Who Invented Baseball?

Mandatory Credit: haulsofshame.com

Mandatory Credit: haulsofshame.com

The first game of the 111th World Series was a long one. Like more than five hours long. Do the math backwards and the first World Series was in 1903 (there was no World Series in 1904 before the tradition resumed again in 1905).

But jump back even further– all the way to 1839– and we see the misguided inception of the game of baseball.

Many have credited Abner Doubleday with the invention of the game of baseball. That, however, is inaccurate and untrue. Doubleday himself never claimed to have invented the game, and was at West Point in 1839. So where, then, did America’s Favorite Pastime come from?

One has to jump back to a murky history, across the ocean and back to the 18th century. American baseball’s closest relatives are found in the English games of rounders and cricket. Those games traveled across the Atlantic with the first colonizers of the New World, and as the decades passed, children played variations of both on playgrounds and at university.

With the turn of the American Industrial Revolution, men in busy urban areas sought recreation. In one city, New York City, a group of men organized a baseball club. And so, in 1845, the New York Knickerbocker Baseball Club was founded. It was then, that we first see the coordinated organization of baseball in the United States.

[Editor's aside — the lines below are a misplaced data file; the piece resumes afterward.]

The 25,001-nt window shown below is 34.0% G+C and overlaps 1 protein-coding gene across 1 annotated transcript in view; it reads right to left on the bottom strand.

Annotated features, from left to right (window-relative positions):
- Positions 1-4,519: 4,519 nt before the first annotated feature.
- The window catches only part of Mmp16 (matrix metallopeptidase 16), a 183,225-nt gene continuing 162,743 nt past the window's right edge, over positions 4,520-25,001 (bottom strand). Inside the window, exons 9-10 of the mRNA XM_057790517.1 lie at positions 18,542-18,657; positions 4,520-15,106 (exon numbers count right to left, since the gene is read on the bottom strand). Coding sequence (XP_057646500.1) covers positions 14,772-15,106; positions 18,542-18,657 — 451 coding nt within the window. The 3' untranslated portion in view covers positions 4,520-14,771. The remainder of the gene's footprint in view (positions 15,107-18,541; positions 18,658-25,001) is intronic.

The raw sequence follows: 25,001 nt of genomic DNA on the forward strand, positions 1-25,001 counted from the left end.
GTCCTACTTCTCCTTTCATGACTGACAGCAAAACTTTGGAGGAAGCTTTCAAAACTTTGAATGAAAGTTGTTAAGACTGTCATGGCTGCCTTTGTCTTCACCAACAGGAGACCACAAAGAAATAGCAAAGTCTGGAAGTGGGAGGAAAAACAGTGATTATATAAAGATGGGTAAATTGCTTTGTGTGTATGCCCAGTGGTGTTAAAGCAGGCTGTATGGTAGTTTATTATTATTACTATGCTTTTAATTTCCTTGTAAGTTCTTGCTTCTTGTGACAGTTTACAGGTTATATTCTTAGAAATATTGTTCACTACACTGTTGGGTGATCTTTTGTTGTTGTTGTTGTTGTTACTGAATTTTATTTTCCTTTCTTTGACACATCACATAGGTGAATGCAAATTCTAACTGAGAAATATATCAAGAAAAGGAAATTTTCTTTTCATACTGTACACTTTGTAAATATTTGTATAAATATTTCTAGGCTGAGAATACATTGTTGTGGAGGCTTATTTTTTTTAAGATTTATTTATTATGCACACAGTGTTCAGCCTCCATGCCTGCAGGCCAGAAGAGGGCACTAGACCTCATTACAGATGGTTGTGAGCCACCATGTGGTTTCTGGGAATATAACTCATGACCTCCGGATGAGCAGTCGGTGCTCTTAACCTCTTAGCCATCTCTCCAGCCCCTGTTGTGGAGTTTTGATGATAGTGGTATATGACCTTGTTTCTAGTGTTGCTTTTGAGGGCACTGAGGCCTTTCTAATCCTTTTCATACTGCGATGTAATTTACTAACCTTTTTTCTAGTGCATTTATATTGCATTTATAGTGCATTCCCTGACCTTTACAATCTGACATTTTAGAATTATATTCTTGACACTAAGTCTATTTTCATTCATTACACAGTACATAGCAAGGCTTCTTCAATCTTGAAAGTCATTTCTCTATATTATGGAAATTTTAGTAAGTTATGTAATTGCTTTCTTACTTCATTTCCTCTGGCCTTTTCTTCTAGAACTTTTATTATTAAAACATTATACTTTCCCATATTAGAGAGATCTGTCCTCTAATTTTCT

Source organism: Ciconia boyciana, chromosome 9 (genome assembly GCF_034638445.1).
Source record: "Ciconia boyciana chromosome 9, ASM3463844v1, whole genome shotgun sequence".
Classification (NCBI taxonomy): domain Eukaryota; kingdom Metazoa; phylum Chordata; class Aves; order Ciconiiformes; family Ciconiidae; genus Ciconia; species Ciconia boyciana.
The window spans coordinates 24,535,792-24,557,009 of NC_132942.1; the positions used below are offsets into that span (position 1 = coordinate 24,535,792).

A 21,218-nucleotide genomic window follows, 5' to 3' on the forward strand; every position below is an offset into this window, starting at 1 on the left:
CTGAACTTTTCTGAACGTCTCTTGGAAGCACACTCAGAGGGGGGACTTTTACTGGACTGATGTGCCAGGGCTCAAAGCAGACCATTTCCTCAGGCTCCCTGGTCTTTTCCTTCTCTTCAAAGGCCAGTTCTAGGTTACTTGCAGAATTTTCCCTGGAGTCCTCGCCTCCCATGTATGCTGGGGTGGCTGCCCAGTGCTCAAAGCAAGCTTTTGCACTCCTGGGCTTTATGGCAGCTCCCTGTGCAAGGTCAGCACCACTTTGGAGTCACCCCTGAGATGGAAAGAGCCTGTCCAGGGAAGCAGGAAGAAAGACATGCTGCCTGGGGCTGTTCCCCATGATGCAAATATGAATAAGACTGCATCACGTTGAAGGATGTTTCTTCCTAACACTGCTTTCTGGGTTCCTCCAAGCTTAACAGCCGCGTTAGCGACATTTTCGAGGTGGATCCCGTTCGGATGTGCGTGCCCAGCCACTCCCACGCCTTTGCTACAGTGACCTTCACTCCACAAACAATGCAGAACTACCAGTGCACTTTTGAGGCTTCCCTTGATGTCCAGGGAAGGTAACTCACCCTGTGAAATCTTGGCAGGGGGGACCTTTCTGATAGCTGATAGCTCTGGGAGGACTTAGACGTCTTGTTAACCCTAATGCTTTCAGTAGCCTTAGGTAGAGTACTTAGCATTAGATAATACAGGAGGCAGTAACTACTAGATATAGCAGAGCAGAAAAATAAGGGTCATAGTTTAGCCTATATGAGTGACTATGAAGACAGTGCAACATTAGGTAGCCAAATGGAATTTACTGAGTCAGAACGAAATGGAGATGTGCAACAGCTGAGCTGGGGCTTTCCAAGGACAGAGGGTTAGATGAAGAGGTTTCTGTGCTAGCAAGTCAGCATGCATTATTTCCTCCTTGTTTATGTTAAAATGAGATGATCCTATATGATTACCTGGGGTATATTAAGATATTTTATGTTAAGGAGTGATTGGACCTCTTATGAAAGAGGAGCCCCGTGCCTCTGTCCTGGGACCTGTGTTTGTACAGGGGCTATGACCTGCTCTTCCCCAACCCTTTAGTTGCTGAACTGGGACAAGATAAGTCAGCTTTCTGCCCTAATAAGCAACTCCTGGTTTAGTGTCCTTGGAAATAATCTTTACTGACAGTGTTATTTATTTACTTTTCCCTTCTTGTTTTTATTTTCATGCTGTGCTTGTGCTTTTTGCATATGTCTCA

Alexander Joy Cartwright– a firefighter and bank clerk– codified the rules for the group, most prominently the diamond-shaped infield and the three-strikes-you’re-out that define the game even today. He also, smartly, removed the beaning rule where the defense could get the runner out by pegging them with the live baseball.

These rule distinctions added more layers of intrigue, a faster pace, and a little more gamesmanship to the young game of baseball.

And in 1846, the New York Knickerbocker Baseball Club played the first unofficial organized American baseball game against a cricket team.

And the game of baseball was born. Not ‘new’ from the mind of a Civil War soldier, but the product of a group of men from New York looking for ways to, well, pass the time.

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